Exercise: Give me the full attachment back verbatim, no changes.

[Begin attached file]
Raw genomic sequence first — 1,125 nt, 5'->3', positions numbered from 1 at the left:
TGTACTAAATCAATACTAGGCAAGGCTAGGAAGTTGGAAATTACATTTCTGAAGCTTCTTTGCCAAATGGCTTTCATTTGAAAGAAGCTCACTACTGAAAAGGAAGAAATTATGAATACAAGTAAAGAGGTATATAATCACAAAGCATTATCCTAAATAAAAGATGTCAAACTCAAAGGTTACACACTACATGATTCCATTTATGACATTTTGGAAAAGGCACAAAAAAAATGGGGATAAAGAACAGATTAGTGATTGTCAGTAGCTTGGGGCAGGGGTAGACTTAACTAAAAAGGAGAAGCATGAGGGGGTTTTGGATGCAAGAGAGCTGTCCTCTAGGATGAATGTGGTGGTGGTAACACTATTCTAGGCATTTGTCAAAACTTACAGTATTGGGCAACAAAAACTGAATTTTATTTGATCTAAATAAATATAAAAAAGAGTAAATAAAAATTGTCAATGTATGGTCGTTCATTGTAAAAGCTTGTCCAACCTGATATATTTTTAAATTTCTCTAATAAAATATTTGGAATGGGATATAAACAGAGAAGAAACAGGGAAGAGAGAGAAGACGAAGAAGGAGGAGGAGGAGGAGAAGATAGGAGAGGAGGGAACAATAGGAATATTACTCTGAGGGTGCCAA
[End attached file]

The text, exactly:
Raw genomic sequence first — 1,125 nt, 5'->3', positions numbered from 1 at the left:
TGTACTAAATCAATACTAGGCAAGGCTAGGAAGTTGGAAATTACATTTCTGAAGCTTCTTTGCCAAATGGCTTTCATTTGAAAGAAGCTCACTACTGAAAAGGAAGAAATTATGAATACAAGTAAAGAGGTATATAATCACAAAGCATTATCCTAAATAAAAGATGTCAAACTCAAAGGTTACACACTACATGATTCCATTTATGACATTTTGGAAAAGGCACAAAAAAAATGGGGATAAAGAACAGATTAGTGATTGTCAGTAGCTTGGGGCAGGGGTAGACTTAACTAAAAAGGAGAAGCATGAGGGGGTTTTGGATGCAAGAGAGCTGTCCTCTAGGATGAATGTGGTGGTGGTAACACTATTCTAGGCATTTGTCAAAACTTACAGTATTGGGCAACAAAAACTGAATTTTATTTGATCTAAATAAATATAAAAAAGAGTAAATAAAAATTGTCAATGTATGGTCGTTCATTGTAAAAGCTTGTCCAACCTGATATATTTTTAAATTTCTCTAATAAAATATTTGGAATGGGATATAAACAGAGAAGAAACAGGGAAGAGAGAGAAGACGAAGAAGGAGGAGGAGGAGGAGAAGATAGGAGAGGAGGGAACAATAGGAATATTACTCTGAGGGTGCCAA